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Smartwatch and Fitness Tracker: 5 Metrics That Matter

Smartwatches and fitness trackers have an increasing number of metrics that manufacturers swear are necessary. While there might be merit to every health metric, not every metric is valuable to every person or even the majority of people. There are maybe five metrics worth paying attention to, but even these are still in development phases, requiring future improvements for greater accuracy and usefulness.

1. Steps

Many fitness trackers excel as pedometers because the technology has existed for a long time in portable form. The step-counter function of a smartwatch or tracker is helpful for those people who live sedentary lives or do not get as much exercise or activity as they'd like.

Unfortunately, while a watch or tracker does a decent job tracking steps, it is limited to walking. Many trackers have difficulty keeping an accurate count when running or climbing stairs. Additionally, cycling will not affect your step count.

2. Heart Rate and Heart Rate Variability

The heart rate monitors on most smartwatches and fitness trackers accurately read resting heart rates. The devices use photoplethysmography or LED light to measure the heartbeat rate. However, the technology is not as beneficial when calculating the rate during activity because of the series of complex movements and poor contact with the wrist.

Another heart rate measurement is heart rate variability. HRV measures the time between heartbeats. When a person is relaxed, there is more time between beats. Alternatively, when dealing with stress, the time between beats is accelerated. The HRV measurement can help people make assessments about their day. A higher HRV reading means a more relaxed state. A lower reading represents a stressed state.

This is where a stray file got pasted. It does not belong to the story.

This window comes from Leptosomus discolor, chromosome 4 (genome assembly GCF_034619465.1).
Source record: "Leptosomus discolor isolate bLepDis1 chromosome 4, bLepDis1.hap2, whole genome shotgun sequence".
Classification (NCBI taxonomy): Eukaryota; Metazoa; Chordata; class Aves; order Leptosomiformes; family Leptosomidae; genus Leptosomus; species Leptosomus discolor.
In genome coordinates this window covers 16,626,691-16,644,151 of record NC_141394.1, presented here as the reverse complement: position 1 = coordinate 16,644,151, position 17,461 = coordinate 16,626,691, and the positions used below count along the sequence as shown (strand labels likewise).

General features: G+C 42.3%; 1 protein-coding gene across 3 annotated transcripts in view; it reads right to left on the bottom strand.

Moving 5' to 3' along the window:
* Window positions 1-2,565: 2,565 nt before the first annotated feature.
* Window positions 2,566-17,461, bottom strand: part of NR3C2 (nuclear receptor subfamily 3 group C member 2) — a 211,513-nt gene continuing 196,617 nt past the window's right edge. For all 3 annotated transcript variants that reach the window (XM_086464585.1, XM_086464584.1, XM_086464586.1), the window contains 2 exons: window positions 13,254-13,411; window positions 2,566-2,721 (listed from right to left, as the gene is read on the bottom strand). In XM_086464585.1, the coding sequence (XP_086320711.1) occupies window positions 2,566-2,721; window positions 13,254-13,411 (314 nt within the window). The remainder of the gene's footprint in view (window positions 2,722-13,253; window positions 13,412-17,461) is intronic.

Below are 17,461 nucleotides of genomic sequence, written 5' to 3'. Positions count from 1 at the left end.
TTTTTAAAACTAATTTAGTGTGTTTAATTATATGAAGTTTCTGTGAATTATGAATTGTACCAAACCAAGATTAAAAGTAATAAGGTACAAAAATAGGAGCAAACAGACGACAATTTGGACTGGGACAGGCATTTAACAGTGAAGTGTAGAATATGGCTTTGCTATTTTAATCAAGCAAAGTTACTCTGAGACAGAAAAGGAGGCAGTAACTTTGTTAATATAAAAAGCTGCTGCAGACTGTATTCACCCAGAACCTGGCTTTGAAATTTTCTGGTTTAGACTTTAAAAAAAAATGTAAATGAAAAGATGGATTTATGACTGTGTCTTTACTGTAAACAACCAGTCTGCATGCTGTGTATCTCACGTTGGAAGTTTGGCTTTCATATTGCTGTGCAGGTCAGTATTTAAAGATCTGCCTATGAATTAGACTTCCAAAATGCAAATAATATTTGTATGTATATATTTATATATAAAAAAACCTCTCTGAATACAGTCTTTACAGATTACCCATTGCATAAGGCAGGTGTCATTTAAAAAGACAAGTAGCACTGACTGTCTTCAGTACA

Paying attention to both HR and HRV measurements can help individuals make more accurate assessments about their overall health. If you consistently have lower HRV readings even when not working out, you might want to speak with your doctor.

3. Sleep Tracking

While many trackers claim to measure sleep stages, there is little evidence to suggest these readings are accurate. When researching products for yourself, look for models that highlight accuracy in reading sleep duration and sleep-wake cycles; these metrics are typically accurate and effective when trying to improve your quality of sleep.

4. Oxygen Saturation

While not all devices have the oxygen saturation metric, it is potentially helpful for those with respiratory concerns and problems. For most people, the reading is more information than necessary. That said, if you find yourself reviewing the metric, 95% to 100% is an average saturation level. If you ever experience a dip below 70%, that can indicate problems.

Most people that use the OS function do so to monitor the volume and intensity of their workouts. For those interested in real-time OS readings, you will need to look to brands like Apple, Garmin, Fitbit, Huawei, and Withings.

5. Electrocardiogram

The electrocardiogram feature on smartwatches and fitness trackers is relatively new, and only a few manufacturers have FDA approval. As the oxygen saturation metric, this feature is unimportant to most users. However, for people with irregular heart rhythms, the metric increases awareness, allowing them to be more careful when exercising.

Smartwatches and fitness trackers are valuable tools, but they are not essential to a healthy lifestyle. While some people will find the above five features helpful, it is still crucial to establish a healthy and regular relationship with your primary care physician.

What metrics do you find most helpful on fitness trackers and smartwatches?



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